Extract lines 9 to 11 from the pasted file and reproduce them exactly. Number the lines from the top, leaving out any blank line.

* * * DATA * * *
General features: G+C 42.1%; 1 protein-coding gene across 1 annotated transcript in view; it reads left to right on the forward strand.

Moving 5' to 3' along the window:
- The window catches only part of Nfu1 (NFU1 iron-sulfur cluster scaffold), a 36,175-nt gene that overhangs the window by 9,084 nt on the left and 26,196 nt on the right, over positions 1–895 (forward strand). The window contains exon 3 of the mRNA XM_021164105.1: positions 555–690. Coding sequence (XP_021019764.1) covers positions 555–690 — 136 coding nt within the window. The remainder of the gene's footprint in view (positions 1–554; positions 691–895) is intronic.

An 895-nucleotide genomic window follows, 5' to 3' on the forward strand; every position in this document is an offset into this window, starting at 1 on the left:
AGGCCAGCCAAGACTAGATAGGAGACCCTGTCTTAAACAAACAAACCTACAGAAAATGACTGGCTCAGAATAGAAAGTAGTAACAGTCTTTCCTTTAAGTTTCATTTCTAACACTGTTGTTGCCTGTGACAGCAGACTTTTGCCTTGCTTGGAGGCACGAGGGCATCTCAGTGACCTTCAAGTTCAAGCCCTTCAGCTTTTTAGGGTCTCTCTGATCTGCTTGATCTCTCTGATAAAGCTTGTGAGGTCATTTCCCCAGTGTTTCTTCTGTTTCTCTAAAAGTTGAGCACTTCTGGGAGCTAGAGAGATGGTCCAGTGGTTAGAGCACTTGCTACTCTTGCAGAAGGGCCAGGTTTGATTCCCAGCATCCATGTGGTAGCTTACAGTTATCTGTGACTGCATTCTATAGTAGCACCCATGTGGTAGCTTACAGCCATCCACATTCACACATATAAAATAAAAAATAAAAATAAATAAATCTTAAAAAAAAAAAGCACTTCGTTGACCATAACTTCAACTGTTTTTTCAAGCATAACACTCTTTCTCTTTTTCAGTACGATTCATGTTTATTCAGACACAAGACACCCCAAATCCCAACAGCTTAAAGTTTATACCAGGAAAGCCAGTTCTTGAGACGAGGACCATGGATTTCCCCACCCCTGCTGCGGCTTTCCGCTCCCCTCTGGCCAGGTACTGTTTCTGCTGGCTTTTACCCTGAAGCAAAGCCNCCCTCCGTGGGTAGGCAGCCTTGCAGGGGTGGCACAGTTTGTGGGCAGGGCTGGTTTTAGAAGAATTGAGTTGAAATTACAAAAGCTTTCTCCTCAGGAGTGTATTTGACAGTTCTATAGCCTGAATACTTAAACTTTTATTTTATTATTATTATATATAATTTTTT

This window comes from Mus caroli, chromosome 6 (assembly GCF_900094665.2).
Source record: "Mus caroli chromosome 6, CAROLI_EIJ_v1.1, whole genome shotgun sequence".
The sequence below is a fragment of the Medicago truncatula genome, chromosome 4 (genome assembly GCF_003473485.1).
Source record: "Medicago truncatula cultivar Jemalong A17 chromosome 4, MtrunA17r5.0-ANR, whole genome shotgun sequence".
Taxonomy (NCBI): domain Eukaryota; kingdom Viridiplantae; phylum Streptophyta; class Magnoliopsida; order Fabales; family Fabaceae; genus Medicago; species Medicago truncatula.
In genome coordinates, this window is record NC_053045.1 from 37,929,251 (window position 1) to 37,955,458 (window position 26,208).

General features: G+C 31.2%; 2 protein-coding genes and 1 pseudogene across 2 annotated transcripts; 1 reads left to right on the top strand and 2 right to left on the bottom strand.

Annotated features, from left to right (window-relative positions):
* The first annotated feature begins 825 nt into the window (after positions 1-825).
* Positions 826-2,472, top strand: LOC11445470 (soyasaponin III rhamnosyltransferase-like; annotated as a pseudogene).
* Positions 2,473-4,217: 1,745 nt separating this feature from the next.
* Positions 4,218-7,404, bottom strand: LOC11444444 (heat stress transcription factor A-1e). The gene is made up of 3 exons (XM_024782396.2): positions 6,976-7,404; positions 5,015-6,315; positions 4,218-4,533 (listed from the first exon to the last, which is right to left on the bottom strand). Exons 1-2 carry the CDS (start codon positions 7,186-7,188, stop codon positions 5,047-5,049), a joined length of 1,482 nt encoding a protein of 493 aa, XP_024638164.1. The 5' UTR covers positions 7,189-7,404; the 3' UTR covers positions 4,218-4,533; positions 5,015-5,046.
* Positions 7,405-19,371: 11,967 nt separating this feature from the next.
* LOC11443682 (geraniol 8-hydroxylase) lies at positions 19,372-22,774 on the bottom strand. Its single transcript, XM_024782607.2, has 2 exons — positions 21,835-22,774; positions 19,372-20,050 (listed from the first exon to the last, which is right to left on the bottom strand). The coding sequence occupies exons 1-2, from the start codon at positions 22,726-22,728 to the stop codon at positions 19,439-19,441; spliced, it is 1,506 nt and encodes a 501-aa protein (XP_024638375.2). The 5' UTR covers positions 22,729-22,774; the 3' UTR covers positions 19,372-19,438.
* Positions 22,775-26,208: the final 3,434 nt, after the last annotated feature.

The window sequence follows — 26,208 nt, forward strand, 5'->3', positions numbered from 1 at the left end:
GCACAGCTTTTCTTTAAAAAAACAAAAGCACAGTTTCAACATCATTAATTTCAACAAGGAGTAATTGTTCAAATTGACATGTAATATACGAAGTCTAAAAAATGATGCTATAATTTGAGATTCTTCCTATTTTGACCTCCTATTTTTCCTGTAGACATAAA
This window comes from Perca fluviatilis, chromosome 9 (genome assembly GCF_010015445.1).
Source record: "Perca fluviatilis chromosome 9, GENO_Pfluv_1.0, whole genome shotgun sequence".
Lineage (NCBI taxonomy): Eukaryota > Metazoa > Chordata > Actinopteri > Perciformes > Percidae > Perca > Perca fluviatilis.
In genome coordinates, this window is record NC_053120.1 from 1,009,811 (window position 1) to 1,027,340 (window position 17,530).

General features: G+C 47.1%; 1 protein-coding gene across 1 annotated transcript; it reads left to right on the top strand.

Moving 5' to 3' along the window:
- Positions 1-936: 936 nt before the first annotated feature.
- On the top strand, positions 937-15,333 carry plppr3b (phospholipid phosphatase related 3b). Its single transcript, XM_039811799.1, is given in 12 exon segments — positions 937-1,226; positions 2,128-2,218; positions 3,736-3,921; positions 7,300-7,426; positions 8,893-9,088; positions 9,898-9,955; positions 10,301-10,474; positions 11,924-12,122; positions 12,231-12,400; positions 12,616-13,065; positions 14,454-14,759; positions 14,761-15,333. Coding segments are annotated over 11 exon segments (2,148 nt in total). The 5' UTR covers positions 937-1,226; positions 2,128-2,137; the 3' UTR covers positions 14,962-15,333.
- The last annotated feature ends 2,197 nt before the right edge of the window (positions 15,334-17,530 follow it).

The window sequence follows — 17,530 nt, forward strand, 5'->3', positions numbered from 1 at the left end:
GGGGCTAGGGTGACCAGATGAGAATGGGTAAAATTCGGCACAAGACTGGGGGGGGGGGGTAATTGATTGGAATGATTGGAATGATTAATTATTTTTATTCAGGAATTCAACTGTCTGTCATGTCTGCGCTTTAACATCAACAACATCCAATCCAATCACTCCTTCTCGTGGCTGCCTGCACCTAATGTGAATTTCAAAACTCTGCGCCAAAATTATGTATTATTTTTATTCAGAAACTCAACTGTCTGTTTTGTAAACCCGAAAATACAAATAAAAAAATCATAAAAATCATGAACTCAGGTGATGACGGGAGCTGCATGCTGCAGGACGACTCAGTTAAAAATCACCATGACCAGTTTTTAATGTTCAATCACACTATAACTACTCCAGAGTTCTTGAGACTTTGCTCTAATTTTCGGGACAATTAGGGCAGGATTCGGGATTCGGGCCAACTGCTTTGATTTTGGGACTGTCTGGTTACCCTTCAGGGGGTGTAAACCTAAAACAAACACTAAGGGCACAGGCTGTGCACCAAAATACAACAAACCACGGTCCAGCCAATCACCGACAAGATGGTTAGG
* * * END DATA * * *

Source record: "Medicago truncatula cultivar Jemalong A17 chromosome 4, MtrunA17r5.0-ANR, whole genome shotgun sequence".
Taxonomy (NCBI): domain Eukaryota; kingdom Viridiplantae; phylum Streptophyta; class Magnoliopsida; order Fabales; family Fabaceae; genus Medicago; species Medicago truncatula.
In genome coordinates, this window is record NC_053045.1 from 37,929,251 (window position 1) to 37,955,458 (window position 26,208).